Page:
Learn about the useContext Hook, its use cases and implementation.
The first Hook we’ll explore in this module is
useContext. Context in React is defined very clearly in the official React documentation:
Context is designed to share data that can be considered “global” for a tree of React components, such as the current authenticated user, theme, or preferred language.
By making various items of data available in a ‘global’ sense, context solves a familiar problem that we saw in the first lesson of the previous module, prop drilling. Prop drilling is the process of passing data down through multiple layers of child components.
It often looks like this:
You can see that the main
App component receives a
user object and then passes it down to the
Header component, which passes it down again to
Navigation, which in turn passes it on to
Avatar, and so on down the tree.
In this really contrived and over-simplified example you can already see how things could get messy if you had a number of different items of data to pass through multiple child components. This practice also creates a lot of redundancy. In essence, a lot of these parent components become middle men for the
user object; they themselves don’t do anything with
user, they merely pass it on down the component tree.
With context, we can create a context provider to wrap our
App component in. This provider would then carry our user data across the components until we hit the
Avatar component. At this point, we’d grab the context using a consumer wrapper.
This non-Hook version of React’s context looks like this:
Straightforward enough, but it looks a little clunky. Things only get worse when you start to use multiple slices of context; you have to wrap providers inside providers and do the same with the consumer end.
Using the useContext Hook#
useContext Hook offers a much more efficient experience when detailing with context. Much of the way you define a context object will be the same - this holds true for the provider wrapper too. The main difference is how you consume the context; that’s where
useContext comes in.
Let’s walk through the steps needed to create and consume context in React.
Define a context object#
The first step is to define your context object:
The default value for your context can be anything you like: a primitive value, function, object, you name it.
Wrap the top-level component in a context provider#
Next, you’ll want to wrap whatever your topmost component happens to be in a context provider. The topmost component might be your app’s entry point, or it might be a specific area within your app that contains a specific group of components, such as an account management area.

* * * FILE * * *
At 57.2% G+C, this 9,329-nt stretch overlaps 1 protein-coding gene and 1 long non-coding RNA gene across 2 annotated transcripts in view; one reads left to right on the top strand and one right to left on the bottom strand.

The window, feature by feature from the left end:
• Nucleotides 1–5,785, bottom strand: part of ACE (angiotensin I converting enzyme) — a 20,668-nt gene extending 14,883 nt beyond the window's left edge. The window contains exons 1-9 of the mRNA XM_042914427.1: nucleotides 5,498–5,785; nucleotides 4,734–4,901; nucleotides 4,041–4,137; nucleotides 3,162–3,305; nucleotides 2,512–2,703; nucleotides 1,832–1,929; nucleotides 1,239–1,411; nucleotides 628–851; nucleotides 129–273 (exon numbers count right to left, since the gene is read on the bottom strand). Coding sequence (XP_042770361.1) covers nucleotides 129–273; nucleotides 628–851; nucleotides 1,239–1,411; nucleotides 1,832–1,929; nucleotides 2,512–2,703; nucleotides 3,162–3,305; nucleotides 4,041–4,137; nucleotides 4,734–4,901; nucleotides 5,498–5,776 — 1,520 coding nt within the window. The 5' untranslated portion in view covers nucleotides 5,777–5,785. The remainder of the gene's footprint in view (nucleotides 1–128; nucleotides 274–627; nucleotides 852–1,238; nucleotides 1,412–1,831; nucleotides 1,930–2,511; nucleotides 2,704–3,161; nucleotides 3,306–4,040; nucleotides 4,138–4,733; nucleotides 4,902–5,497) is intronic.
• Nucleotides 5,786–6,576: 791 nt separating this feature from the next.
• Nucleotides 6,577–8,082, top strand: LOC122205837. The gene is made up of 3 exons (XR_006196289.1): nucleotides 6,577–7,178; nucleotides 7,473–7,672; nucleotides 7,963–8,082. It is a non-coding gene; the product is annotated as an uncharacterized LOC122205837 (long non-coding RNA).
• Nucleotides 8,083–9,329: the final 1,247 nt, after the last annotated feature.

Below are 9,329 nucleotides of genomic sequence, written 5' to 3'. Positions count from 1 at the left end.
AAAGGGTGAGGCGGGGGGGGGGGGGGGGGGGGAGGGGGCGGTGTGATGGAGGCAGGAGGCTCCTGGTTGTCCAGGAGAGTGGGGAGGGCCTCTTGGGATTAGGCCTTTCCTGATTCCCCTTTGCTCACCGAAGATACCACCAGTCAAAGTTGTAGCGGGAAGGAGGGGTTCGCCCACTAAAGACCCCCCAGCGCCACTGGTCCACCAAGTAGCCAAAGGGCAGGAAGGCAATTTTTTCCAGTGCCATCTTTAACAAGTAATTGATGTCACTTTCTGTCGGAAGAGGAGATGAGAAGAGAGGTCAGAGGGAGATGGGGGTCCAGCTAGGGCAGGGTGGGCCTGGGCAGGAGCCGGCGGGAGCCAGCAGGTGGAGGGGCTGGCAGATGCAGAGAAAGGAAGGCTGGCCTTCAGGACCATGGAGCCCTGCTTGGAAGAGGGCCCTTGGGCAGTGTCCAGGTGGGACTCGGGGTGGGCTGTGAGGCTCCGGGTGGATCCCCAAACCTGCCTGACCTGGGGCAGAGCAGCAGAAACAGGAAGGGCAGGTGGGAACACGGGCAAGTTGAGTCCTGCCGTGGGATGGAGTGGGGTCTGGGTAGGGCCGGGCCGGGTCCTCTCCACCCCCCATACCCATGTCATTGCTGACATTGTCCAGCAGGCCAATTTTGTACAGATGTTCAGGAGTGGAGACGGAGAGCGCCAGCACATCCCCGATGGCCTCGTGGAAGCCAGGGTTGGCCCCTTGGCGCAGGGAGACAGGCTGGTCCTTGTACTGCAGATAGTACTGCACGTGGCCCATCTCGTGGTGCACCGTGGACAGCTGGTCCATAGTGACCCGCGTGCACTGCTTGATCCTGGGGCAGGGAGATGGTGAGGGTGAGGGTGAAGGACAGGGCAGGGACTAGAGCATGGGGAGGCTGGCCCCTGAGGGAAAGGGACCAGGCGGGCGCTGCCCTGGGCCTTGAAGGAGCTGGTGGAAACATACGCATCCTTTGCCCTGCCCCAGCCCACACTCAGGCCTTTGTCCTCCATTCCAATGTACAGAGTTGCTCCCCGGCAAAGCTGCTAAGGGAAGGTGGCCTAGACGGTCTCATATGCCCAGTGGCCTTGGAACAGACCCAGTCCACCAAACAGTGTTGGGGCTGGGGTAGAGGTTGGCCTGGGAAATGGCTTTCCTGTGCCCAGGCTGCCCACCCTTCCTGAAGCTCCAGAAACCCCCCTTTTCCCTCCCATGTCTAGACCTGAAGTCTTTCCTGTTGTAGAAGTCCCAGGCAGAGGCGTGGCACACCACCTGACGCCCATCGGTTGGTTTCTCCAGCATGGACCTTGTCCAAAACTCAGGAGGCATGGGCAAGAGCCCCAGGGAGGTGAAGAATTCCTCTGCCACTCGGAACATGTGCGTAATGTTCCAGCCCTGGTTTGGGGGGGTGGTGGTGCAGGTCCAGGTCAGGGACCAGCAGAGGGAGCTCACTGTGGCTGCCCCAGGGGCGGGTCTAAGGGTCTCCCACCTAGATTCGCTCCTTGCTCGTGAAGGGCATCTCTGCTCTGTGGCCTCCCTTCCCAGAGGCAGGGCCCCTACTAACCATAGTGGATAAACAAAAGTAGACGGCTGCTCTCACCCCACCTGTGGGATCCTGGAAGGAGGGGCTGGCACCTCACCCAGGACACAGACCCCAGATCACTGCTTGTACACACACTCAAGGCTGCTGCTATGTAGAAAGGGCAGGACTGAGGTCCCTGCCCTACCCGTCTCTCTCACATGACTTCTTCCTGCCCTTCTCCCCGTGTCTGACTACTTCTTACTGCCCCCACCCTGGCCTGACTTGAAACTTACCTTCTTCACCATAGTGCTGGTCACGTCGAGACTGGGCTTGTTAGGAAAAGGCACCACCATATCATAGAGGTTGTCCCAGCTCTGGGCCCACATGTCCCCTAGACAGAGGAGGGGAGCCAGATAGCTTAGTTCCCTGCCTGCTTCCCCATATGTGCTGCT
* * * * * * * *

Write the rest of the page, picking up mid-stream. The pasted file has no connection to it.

Consume the context with useContext#
To grab the context and use whatever value it contains, implement the
useContext Hook like this:
Using multiple contexts#
If for whatever reason you need to access multiple contexts within a component, the
useContext Hook makes it really easy. You simply call
useContext as many times as you need, one for each context object you want to consume:
Looks nice and clear and clean, doesn’t it? No more wrapping consumers within consumers to access multiple context objects.
useContextHook is awesome, but it still requires the use of a provider further up the tree to provide the context that it consumes!
When to use Context#
Context is a great fit for some use cases, theming being one of them. Its primary purpose is to provide a means to share data between many components within a nesting structure. However, its use can be abused and you may be tempted to use context when some component refactoring (or component composition changes) could achieve the same result.
Using context can also make components less reusable as they’re more inherently tied to their context-providing parents, higher up the component chain.
The official React documentation on context has a great example on using component composition (i.e. how you create your components) over using context, and I’d recommend checking those out.
Context also offers a simple alternative to something like Redux. We’re going to study Redux in detail in an upcoming module, but for now just know that, whilst more complex in its implementation, Redux essentially offers the same end result of providing access to a broader idea of state.
It’s also important to note at this point that context is not particularly suitable for two-way communication between components. You can facilitate data back upstream by passing event handlers and functions down via context (you can see an example of this very thing in the official context docs), but its primary purpose is to provide access to global state data across portions of your app without the need for prop drilling. This is generally a one-way street.
Building the useContext example#
Now that we have a better understanding of React’s context and how to use the
useContext Hook, let’s build a simple example that uses context to change themes.
Open up the project we set up in the previous lesson and open the styles file
styles.css. So far, it only has some basic, general styles. We’re going to add a few more for the
UseContextExample component, just to illustrate the theming idea.
Add these styles to the bottom of the file: